On Experts in maternal and child health
Many throughout history have been considered “experts” in maternal and child health. Each of them have contributed to our understanding of how the human psyche, combined with culture, affect parenting. However, their often conflicting advice has caused some to question the value of adhering to cultural norms espoused by medical professionals when making parenting decisions. Author Lisa Appignanesi is of the opinion that
“Narrowing or medicalizing definitions too much limits the boundaries not only of so-called normality, but of human possibility.”
Her 2009 book, “Mad, Bad, and Sad: A History of Women and the Mind Doctors” provides an overview of the theories of maternal and child health care experts from 1800 to the present. The contents of the book were also transformed into an exhibition at the Freud Museum in London which ran from 10 October 2013 – 2 February 2014. The exhibition brought many of the fascinating case histories referred to in the book to life in the form of original documents, photographs, and paintings.
It is perhaps ironic that the book won a British Medical Association Award for contributing to the public’s understanding of science. According to a review of the book in the British Journal of Psychiatry,
“She implies that women (as reflectors of male-dominated society) are duped by mind doctors into beliefs about the consequences of their rotten lives, framing them as diagnoses in need of an ever-expanding lexicon of treatments.”
According to a review in The Independent, the author’s goal is
“to untwist the arguments about cures and causes for the madnesses that beset women (and men) today, from eating disorders to child abuse to depression in all its forms.”
Unlike many feminist writers, she does not base her arguments upon the premise of the existence of a conspiratorial patriarchy that subjugates women. She begins instead with the assumption that these influential professionals in the area of maternal and child health genuinely wanted to help the women they treated. She points to cases in which they succeeded in reducing their patients’ suffering, as well as to those in which they increased it.
This journey through the history of psychiatry takes readers from madhouses, where people were relegated for being problematic to society, to asylums, which focused more on the treatment of the individual. It also reveals the history of changing diagnoses, such as the diagnosis of “neurasthenia” to the modern-day diagnosis of “social anxiety”. Other diagnoses for which women are institutionalized and treated for in the book include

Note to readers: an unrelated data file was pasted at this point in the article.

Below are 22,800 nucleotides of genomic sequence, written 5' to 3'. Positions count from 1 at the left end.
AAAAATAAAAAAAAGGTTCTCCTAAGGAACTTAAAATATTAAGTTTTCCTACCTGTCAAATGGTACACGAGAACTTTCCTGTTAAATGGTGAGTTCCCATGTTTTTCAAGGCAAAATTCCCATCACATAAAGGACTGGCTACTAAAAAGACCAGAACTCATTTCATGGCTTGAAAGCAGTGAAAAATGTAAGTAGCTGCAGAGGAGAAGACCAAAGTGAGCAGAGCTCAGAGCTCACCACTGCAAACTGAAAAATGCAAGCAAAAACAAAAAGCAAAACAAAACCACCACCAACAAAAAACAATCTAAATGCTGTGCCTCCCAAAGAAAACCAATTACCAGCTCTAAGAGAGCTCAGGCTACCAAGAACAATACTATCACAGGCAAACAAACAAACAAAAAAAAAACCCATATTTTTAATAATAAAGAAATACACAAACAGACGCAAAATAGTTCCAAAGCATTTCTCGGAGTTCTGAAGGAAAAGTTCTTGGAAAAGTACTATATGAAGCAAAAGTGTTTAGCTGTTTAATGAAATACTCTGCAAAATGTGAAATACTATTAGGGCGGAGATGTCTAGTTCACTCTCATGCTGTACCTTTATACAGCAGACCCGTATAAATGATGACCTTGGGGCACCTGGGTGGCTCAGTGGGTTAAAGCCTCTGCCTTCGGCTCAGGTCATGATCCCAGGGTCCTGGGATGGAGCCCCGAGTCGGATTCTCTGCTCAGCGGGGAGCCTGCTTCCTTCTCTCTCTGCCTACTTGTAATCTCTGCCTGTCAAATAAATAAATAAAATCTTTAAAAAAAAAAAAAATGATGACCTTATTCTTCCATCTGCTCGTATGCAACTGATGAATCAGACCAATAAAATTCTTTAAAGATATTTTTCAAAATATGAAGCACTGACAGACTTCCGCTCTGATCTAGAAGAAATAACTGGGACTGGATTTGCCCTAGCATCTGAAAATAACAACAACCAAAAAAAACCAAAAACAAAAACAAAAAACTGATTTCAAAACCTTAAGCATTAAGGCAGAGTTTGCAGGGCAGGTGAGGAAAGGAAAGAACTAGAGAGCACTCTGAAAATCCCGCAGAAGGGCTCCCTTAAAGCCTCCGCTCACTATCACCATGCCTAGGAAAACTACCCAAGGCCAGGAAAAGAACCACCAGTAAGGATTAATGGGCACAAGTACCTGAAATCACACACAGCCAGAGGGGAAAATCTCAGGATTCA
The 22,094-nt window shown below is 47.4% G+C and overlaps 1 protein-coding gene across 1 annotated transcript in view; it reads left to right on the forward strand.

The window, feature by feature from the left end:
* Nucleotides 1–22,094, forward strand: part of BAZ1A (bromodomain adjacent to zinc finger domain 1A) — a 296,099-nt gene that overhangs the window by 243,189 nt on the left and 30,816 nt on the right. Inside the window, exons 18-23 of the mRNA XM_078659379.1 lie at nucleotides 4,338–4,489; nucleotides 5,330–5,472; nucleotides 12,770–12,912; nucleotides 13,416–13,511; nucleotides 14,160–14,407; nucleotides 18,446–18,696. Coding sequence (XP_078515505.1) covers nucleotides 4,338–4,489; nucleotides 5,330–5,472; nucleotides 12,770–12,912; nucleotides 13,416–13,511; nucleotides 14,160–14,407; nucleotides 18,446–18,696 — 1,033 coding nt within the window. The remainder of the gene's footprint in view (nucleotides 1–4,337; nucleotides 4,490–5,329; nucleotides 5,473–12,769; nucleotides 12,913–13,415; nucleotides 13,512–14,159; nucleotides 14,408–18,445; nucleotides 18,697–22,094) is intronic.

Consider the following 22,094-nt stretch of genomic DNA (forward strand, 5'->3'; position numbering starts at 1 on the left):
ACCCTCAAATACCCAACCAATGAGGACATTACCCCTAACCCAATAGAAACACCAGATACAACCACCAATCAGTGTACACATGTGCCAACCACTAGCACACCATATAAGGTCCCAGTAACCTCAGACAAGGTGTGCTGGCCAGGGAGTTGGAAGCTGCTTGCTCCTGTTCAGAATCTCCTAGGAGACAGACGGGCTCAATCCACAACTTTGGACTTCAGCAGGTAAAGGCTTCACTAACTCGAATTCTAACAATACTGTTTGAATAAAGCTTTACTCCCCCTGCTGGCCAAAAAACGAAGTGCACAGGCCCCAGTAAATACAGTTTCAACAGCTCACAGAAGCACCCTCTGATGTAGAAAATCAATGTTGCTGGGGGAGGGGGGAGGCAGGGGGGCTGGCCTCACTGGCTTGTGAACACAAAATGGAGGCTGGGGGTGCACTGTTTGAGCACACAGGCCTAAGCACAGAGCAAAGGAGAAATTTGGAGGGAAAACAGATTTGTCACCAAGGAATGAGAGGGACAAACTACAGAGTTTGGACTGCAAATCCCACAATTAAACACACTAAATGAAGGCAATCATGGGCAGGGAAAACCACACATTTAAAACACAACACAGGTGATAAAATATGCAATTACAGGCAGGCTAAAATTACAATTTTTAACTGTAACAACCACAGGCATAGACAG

“frenzies, possessions, mania, melancholy, nerves, delusions, aberrant acts, dramatic tics, passionate loves and hates, sex, visual and auditory hallucinations, fears, phobias, fantasies, disturbances of sleep, dissociations, communion with spirits and imaginary friends, addictions, self-harm, self-starvation, depression”.
Insanity has historically been defined by comparing a subject’s behavior to what is considered “normal” within any social context. Rather than placing the blame for unjust institutionalization on an oppressive patriarchy, the author points out that women were, and are, often complicit in the creation and social enforcement of oppressive social norms. Girls throughout Western civilization are suffering from conditions like anorexia, PTSD, clinical depression and suicidal tendencies in greater numbers than ever before.
In a 2008 interview, Lisa partially attributed the rise in these disorders to the fact that in
“the West, the pursuit of happiness carries its own burden of guilt when you’re not happy, or experiencing dissatisfaction, because you haven’t attained the ideal of happiness. So it has played back on itself, and the pursuit of gladness drives people mad as well.”
Maternal and child health at top of the list
A high degree of maternal and child health is at the top of the list of criteria for achieving happiness. One of the concerns that prompted her to write the book was the fact that
“now we have over 950 pages of very specific diagnoses, which seem to handle every aspect of lived experience, and a lot of them seem to have pharmaceuticals attributed to their potential cure.”
Because of the rising incidences of these disorders, mothers are greatly in need of guidance and support. It may be, however, that they are more apt to find that guidance and support within their own ranks than within the psychiatric community. The book points out the extent to which, when it comes to overall maternal and child health, the psychiatric community has had a tendency to ignore social inequality and poverty as contributing factors to psychological disorders.
Increasingly, rather than the former social norm of competition, mothers are building their own cooperative support systems. Sometimes progress in raising the degree of maternal and child health means moving backwards, to the participation of a whole village in raising a child, rather than forward to the increasingly socially isolated nuclear family.